Cut the tail. Thread a tapestry needle and feed the remaining 10 sts. onto the strand like beads on a string. Pull it tight like closing a drawstring. Tuck the end to the wrong side and weave in ends.

Happy Needling,

Tuesday, December 23, 2014

Countdown to Knitmas - Day 23

When I was a kid, we always had a pickle-shaped ornament on our Christmas Tree. My mom always hid one on our tree on Christmas eve, and you may be asking "Why the heck would your put a pickle on your tree? What does that have to do with Christmas?"

If you haven't heard the tradition of the Christmas Pickle - basically it's the last ornament hung on the tree the night before. The first child to find it when they wake up Christmas Morning gets an extra present! I was always to excited Christmas morning to remember to look for the Pickle, and my sister always made it her mission to find it first thing!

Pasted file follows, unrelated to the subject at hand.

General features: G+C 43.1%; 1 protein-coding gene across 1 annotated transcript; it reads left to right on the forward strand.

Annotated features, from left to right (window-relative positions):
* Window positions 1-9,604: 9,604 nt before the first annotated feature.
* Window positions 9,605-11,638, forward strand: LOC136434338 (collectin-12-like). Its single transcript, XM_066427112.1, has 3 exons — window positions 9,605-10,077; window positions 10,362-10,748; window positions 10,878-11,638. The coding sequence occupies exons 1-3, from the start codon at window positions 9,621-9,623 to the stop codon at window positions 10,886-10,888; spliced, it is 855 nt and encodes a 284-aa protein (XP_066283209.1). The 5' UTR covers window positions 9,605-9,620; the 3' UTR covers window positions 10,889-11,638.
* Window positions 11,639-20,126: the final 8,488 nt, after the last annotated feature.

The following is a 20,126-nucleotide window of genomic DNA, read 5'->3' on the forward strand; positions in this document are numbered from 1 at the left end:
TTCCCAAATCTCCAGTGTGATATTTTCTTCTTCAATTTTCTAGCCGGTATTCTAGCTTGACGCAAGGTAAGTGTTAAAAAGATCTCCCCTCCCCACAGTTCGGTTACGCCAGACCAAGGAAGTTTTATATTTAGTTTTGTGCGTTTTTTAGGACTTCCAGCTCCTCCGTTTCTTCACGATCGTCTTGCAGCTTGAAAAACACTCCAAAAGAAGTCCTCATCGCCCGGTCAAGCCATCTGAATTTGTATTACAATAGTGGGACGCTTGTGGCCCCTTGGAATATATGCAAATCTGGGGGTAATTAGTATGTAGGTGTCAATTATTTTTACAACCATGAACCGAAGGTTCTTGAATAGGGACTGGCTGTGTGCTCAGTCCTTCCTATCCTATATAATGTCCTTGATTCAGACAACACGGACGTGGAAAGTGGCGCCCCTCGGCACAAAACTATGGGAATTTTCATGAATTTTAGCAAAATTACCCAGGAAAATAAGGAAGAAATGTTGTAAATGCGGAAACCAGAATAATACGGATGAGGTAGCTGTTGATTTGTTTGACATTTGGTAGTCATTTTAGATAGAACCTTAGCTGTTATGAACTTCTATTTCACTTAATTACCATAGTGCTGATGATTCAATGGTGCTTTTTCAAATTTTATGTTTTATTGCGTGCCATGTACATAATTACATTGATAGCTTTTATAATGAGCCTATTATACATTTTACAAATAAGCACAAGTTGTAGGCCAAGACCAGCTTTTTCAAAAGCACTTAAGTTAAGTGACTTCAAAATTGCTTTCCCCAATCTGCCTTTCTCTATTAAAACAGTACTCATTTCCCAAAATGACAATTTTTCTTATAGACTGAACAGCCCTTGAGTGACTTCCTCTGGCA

I always thought it was a fun and funny tradition, and as I was browsing Ravelry I found a few patterns for Pickle Ornaments! They are probably really fast to work up, so if you have time before tomorrow night, whip one of these up and surprise some little ones in your family!

Crocheted Pickle Ornament:

Knitted Pickle Ornament:

Monday, December 22, 2014

Coutndown to Knitmas: Day 22

One day in November, I had a really cool moment while Bella and I enjoyed some Starbucks treats. There was a lovely lady waiting for her drink wearing a very cute scarf. I was doing my side ways quick glances to try to figure out how it was made and if it was hand made (if you ever catch me looking at you in a strange manner, it is because I am dissecting something interesting that you are wearing or carrying). Becoming more intrigued, I decided that I would simply give her the deserved compliment and ask her if she made it.
Turns out that she did make it. And, she was actually one of my past beginning knitting students. After the my embarrassment faded from my not remembering her out right, I pressed her further about her clever scarf. She was inspired by something she saw and improvised from that object. Here is Kari (lost the note where I made sure to spell your name right; hope I remembered correctly) wearing her inspired accessory -
So pretty. And the scarf, too.
Now, I am inspired by her scarf. I think that one could improvise using the famed 6st scarf times 3. Here it goes.